“Of course the gas tank is not as full as the beginning of the season, but I am motivated to join the guys and play there because I have not played in the team competition of Davis Cup for some time.” He said.
“I look forward to it. They are my dear friends, all of the guys in the team, and I can’t wait to feel that team spirit. The format is different. Should be exciting.”
Now his 2019 season on the ATP Tour has come to an end, Djokovic closes the year out with five titles. Including Wimbledon and the Australian Open. His 54 wins mean that he has won 50 or more matches in 12 out of the past 13 seasons.
Only three players have managed to score multiple wins over Djokovic in 2019 – Roberto Bautista Agut, Daniil Medvedev and Dominic Thiem.
Davis Cup: Croatia Replaces Captain Just Days Before The Finals
Zeljko Krajan is fired by the Croatian Federation because of contrasts with players. His replacement will be Franko Skugor. Ivo Karlovic was selected to replace Cilic but declined to play a Challenger in Houston
The Croatian Tennis Federation has issued a press release informing that Zeljko Krajan is no longer the Davis Cup captain for the Croatian team. Less than a week before the BNP Paribas Davis Cup Finals at the Caja Magica in Madrid, Krajan’s departure is described as a mutual decision by the official press release, but according to Croatian press agency Hina the former captain categorically denied this version of the events and confirmed he unwillingly had to acknowledge his dismissal. Krajan did not deny there had been disputes between himself and the Federation, but he thought everything had been settled: “I was ready for the press conference on Monday and the departure to Madrid on Tuesday” he said.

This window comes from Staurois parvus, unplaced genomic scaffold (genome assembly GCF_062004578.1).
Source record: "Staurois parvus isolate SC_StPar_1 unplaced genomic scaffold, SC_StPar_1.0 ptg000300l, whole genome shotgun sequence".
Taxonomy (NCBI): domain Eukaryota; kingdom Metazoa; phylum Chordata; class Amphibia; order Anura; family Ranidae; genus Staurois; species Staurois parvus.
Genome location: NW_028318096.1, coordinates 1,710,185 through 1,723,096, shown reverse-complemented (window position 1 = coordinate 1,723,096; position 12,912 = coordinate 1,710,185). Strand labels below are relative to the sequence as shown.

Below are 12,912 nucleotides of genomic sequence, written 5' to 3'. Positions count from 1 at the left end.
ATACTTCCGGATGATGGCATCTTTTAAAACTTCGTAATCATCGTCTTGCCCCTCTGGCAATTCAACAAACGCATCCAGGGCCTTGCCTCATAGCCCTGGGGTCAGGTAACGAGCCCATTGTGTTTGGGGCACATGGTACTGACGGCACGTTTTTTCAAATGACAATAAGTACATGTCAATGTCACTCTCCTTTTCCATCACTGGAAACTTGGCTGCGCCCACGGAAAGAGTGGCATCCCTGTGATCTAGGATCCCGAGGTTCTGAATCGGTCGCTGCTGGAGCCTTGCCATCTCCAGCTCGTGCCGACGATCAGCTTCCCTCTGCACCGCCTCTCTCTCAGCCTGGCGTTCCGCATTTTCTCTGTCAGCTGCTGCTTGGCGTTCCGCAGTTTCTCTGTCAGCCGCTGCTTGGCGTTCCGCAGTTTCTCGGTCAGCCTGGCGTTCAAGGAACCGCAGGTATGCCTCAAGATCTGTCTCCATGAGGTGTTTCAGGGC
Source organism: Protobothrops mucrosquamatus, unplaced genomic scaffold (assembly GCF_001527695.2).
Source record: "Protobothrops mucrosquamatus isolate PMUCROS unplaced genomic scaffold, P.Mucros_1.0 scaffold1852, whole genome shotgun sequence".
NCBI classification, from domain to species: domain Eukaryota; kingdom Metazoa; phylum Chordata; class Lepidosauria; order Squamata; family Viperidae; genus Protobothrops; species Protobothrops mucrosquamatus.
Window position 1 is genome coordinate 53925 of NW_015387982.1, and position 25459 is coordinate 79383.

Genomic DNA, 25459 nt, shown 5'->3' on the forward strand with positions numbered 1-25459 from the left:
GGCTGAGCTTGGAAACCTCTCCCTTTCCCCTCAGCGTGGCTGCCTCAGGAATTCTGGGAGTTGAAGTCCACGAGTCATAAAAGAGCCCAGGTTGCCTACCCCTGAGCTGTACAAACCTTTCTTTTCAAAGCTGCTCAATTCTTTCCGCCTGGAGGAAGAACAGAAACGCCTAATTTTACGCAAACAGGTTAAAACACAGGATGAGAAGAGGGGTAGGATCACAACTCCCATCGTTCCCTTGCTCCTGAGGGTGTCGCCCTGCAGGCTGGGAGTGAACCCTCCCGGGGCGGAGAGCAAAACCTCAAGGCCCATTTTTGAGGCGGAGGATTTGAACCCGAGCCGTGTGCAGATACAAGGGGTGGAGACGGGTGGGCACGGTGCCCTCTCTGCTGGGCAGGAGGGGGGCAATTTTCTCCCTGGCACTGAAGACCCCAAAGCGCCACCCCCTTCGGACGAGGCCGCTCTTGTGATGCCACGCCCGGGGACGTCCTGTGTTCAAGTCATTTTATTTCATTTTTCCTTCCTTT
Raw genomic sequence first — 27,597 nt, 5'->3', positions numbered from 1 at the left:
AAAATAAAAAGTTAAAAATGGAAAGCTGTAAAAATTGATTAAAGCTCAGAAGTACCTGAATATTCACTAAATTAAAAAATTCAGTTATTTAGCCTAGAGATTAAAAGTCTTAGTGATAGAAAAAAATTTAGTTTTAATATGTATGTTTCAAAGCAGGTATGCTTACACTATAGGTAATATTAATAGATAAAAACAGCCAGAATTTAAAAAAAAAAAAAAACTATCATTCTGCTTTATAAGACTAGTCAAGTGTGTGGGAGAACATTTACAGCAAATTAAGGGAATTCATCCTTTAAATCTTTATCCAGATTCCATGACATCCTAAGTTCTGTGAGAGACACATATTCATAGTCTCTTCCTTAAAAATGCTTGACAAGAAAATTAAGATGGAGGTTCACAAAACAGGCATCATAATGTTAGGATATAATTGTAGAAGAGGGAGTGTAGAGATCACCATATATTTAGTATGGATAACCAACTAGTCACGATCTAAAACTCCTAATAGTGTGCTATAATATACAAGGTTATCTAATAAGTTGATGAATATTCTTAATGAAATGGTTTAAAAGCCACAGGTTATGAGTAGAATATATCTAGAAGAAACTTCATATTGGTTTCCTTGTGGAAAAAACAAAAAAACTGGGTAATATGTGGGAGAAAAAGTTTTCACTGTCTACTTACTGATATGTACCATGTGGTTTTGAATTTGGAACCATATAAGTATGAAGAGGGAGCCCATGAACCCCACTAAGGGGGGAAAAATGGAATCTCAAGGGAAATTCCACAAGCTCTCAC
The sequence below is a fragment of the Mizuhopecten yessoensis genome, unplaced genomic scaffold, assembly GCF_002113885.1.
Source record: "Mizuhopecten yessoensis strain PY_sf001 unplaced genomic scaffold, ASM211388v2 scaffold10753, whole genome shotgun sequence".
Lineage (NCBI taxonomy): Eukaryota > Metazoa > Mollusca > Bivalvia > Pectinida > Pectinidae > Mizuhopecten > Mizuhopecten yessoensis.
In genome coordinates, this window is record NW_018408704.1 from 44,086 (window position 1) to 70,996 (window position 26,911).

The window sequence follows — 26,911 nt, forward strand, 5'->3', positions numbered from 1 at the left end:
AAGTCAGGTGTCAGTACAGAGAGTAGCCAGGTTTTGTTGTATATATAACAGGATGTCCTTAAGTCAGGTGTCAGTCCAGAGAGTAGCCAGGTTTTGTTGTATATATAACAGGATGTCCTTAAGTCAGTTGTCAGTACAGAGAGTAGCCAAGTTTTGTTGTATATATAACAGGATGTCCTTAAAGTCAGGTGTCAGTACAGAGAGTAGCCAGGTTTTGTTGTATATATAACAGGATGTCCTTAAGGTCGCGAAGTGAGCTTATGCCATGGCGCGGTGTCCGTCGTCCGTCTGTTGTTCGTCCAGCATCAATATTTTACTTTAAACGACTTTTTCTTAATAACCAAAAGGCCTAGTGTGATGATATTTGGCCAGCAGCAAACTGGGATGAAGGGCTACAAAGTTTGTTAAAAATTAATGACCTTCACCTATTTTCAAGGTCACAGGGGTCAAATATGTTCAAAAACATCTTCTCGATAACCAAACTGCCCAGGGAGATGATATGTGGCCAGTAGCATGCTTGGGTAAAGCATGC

During the press conference in Zagreb on Monday, instead, the Croatian Tennis Federation named 32-year-old Franko Skugor as the new captain of the Croatian team who will lead the squad in Madrid next week: “These are not the ideal conditions for the team, given the situation, but it has been decided I will lead the team” said Skugor to the press. The President of the Tennis Federation Nikolina Babic explained their decision to replace the captain and confirmed the players agreed with this course of action: “Krajan had lost credibility among the players. We spoke to him and realized it would be better if he didn’t come to Madrid”.
This ends a tumultuous week for Croatian tennis: first there was Marin Cilic’s withdrawal from the team, then the controversial nomination of 40-year-old Ivo Karlovic as his replacement, despite his commitment to play the Houston Challenger next week to boost his chances for a Top 100 year-end ranking (he is currently n. 106) and a direct entry into the 2020 Australian Open singles main draw.
Some media outlets in Zagreb claiming to have access to inside sources are suggesting there are also financial issues behind the events of this last week: it is believed that some players did not like the idea of late-comer Ivo Karlovic receiving an equal share of the Davis Cup prize money. Furthermore, it is highlighted how the decision to remove Krajan from his post came after a meeting that included also the players, some of whom did not have a good relationship with Krajan: Borna Coric refused to play in Davis Cup in 2017 after being excluded from the Final in 2016 and Mate Pavic was kept out of the team on many occasions despite being one of the best doubles players in the world.
In order to replace Marin Cilic, the new Croatian captain nominated both Borna Gojo (ATP n. 279) and Nino Serdarusic (ATP n. 283) as singles players.